- Commitment to complete the Manitoba Nephrology Nursing Course and 1 year employment in the Hemodialysis Unit at Brandon Regional Health Centre following completion of the course.
- Current BLS
- Demonstrated evidence of completed IV/CVAD competency
- Evidence of professional development (continuing education), activity in professional association and community involvement.
- Demonstrated skill of effective patient teaching
- Awareness of the interdisciplinary team approach and willingness to participate as a member of the Dialysis Team.
- Demonstrated management of conflict and change
- Demonstrated good interpersonal and communication skill 

Prior to the start of the course, successful applicants will be required to complete a self-study package and pass a pre-requisite test.

 
In order to be considered for the training, all applicants must submit a current resume including cover letter to:

 Kim Wallis
 CS1-134
 Brandon Regional Health Centre
 150 McTavish Ave East
 Brandon, Manitoba, R7A 2B3
 Or email to:  This email address is being protected from spambots. You need JavaScript enabled to view it.

 

Applications must be received by Friday, December 15, 2017 AT 4:00 P.M.


For further information please contact:   Kim Wallis at 204-578-4157 or Rick Paddock-Thiessen at 204-578-2151

 

Managing Holiday Stress and the Holiday Blues

Not-So-Happy Holidays: Managing Holiday Stress and the Holiday Blues

In the film, Meet Me in St. Louis, Judy Garland sang the line “Have yourself a merry little Christmas, Let your heart be light. From now on, our troubles will be out of sight.” Unfortunately, many people struggle with heavy hearts and numerous stressors over the holidays. The term “holiday stress” reflects increased symptoms of anxiety, impatience, fatigue, and depressed mood that many people experience over the holiday season. A number of factors tend to contribute to holiday stress, including financial concerns, tight schedules and heavy demands, loss of loved ones, isolation, and unrealistic expectations. And when stress is at its peak, it can be very hard to stop and regroup.

Stress cannot always be prevented; however, the following tips can be helpful to manage stressors during the holiday season.

  • Be aware of your feelings. If someone close to you has recently died or if you are away from loved ones, realize that it is normal to feel sadness and grief. It is also important to express your feelings. Do not try to “force yourself” to be happy just because it is the holiday season.
  • Have realistic expectations. Too many people expect that the holidays need to be “perfect.” There is no such thing as perfection and having those expectations will only add to the stress of the season. An asymmetrical tree or an over-cooked turkey will not ruin your holiday; rather, it will create a family memory. Perennial movie favorites, such as A Christmas Story or A Charlie Brown Christmas are reminders of the endearing qualities of these imperfections.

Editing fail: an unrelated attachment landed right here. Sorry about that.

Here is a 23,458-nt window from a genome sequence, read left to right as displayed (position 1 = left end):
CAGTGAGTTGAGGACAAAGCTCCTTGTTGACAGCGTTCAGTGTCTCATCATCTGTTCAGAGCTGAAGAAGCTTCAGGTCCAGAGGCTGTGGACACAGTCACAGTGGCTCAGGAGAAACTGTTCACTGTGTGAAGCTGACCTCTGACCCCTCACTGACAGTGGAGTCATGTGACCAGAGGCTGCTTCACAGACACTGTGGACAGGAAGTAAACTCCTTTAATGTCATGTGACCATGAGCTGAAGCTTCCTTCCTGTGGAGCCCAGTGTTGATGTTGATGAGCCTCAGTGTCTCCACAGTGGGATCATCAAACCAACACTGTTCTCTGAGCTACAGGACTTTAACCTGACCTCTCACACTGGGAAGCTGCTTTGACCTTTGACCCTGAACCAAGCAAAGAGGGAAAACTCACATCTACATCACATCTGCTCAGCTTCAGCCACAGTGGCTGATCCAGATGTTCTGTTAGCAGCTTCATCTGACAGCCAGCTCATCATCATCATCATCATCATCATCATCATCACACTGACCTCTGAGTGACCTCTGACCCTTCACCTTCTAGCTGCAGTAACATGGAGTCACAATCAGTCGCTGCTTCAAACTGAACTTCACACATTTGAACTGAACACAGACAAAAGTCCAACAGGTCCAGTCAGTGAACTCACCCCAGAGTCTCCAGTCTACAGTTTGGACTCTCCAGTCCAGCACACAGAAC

• Stay within your budget. Before you shop for gifts and food, decide how much money you can afford to spend. Then stick to your budget. Don't try to buy happiness with a mountain of gifts. Some alternatives include: giving homemade gifts and starting a family gift exchange. If your children’s wish list exceeds your budget, have a talk with them about reasonable expectations and remind them that the holidays are not about expensive gifts.
  • Manage your time and set boundaries. Saying yes when you should say no can leave you feeling resentful and overwhelmed. Friends and colleagues will understand if you cannot participate in every project or activity. Set priorities and let go of impossible goals. Don't spend all of your time planning activities for your family. You might end up feeling drained and unappreciated. Take the time you need to finish tasks that are important to you. Don't try to complete everything at once and ask others to help you complete chores.
  • Keep healthy and take time for yourself. All too often, when people feel stressed-out and overwhelmed, they forget about their self-care. Also, the holiday season is ripe with opportunities to overindulge. Make sure that you are eating regularly and healthily, that you are getting a decent night’s sleep and that you are getting enough physical activity into your day. This can be difficult when the weather turns cold. Finally, pace yourself. Give yourself opportunities to rest and replenish. By slowing down, you will have more energy to accomplish your goals.
  • Do something for others. By volunteering or assisting others, we can get out of our experience for awhile. Helping out at a food bank, or a shelter can also provide us with some perspective in terms of our worries and concerns.
  • Stay connected and seek support. When we feel sad or overburdened, we often isolate or avoid others that can add to our burden. Ensure that you are connected with others, and seek support if needed. Getting things out in the open can help you manage your feelings and find solutions for your stress.

If you continue to feel overwhelmed, consider seeing a professional such as a mental health counsellor to help you manage your holiday stress. Call the following numbers for assistance: OVER THE AGE OF 18: 1-888-379-7699 or UNDER THE AGE OF 18: 1-866-403-5459.

To access mental health services in your area, call 1-866-403-5459 (under that age of 18) or 1-855-222-6011 to be connected with the service provider nearest you.